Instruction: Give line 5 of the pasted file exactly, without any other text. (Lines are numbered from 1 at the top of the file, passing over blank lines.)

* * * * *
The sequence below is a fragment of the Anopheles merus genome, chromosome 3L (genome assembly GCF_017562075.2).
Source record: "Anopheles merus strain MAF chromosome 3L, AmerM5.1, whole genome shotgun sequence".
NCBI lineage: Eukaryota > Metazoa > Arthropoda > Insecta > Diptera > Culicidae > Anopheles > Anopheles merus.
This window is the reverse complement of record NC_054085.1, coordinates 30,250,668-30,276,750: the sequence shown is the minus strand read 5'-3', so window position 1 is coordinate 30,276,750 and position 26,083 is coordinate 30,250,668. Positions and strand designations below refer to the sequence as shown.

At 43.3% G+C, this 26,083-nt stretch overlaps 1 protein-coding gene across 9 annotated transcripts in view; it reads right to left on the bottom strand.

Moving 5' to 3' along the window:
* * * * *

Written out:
At 43.3% G+C, this 26,083-nt stretch overlaps 1 protein-coding gene across 9 annotated transcripts in view; it reads right to left on the bottom strand.